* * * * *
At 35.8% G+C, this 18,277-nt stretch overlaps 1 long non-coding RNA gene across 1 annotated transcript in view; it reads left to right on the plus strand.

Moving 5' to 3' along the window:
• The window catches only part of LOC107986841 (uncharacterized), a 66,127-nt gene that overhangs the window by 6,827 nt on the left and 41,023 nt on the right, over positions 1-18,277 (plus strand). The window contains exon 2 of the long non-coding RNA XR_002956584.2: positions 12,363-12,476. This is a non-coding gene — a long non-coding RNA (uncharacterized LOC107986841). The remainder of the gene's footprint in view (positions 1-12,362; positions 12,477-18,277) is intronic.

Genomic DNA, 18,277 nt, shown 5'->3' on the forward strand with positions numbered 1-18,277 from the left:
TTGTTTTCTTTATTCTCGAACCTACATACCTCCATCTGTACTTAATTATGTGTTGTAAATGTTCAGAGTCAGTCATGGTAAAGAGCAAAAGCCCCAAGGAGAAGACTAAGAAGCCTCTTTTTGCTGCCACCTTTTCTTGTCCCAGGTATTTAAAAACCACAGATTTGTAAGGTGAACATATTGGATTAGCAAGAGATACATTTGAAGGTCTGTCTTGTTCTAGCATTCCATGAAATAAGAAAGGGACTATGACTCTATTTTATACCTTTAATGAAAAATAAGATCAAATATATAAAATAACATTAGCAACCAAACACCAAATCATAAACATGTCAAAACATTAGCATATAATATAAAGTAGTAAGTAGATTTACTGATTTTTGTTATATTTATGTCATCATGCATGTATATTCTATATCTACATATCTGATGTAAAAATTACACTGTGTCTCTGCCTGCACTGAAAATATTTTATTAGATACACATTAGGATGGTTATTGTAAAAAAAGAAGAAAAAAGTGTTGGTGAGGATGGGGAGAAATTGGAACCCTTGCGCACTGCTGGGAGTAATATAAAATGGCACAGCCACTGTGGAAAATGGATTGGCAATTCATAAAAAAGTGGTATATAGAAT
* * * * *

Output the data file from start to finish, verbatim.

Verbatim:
At 35.8% G+C, this 18,277-nt stretch overlaps 1 long non-coding RNA gene across 1 annotated transcript in view; it reads left to right on the plus strand.

Moving 5' to 3' along the window:
• The window catches only part of LOC107986841 (uncharacterized), a 66,127-nt gene that overhangs the window by 6,827 nt on the left and 41,023 nt on the right, over positions 1-18,277 (plus strand). The window contains exon 2 of the long non-coding RNA XR_002956584.2: positions 12,363-12,476. This is a non-coding gene — a long non-coding RNA (uncharacterized LOC107986841). The remainder of the gene's footprint in view (positions 1-12,362; positions 12,477-18,277) is intronic.

Genomic DNA, 18,277 nt, shown 5'->3' on the forward strand with positions numbered 1-18,277 from the left:
TTGTTTTCTTTATTCTCGAACCTACATACCTCCATCTGTACTTAATTATGTGTTGTAAATGTTCAGAGTCAGTCATGGTAAAGAGCAAAAGCCCCAAGGAGAAGACTAAGAAGCCTCTTTTTGCTGCCACCTTTTCTTGTCCCAGGTATTTAAAAACCACAGATTTGTAAGGTGAACATATTGGATTAGCAAGAGATACATTTGAAGGTCTGTCTTGTTCTAGCATTCCATGAAATAAGAAAGGGACTATGACTCTATTTTATACCTTTAATGAAAAATAAGATCAAATATATAAAATAACATTAGCAACCAAACACCAAATCATAAACATGTCAAAACATTAGCATATAATATAAAGTAGTAAGTAGATTTACTGATTTTTGTTATATTTATGTCATCATGCATGTATATTCTATATCTACATATCTGATGTAAAAATTACACTGTGTCTCTGCCTGCACTGAAAATATTTTATTAGATACACATTAGGATGGTTATTGTAAAAAAAGAAGAAAAAAGTGTTGGTGAGGATGGGGAGAAATTGGAACCCTTGCGCACTGCTGGGAGTAATATAAAATGGCACAGCCACTGTGGAAAATGGATTGGCAATTCATAAAAAAGTGGTATATAGAAT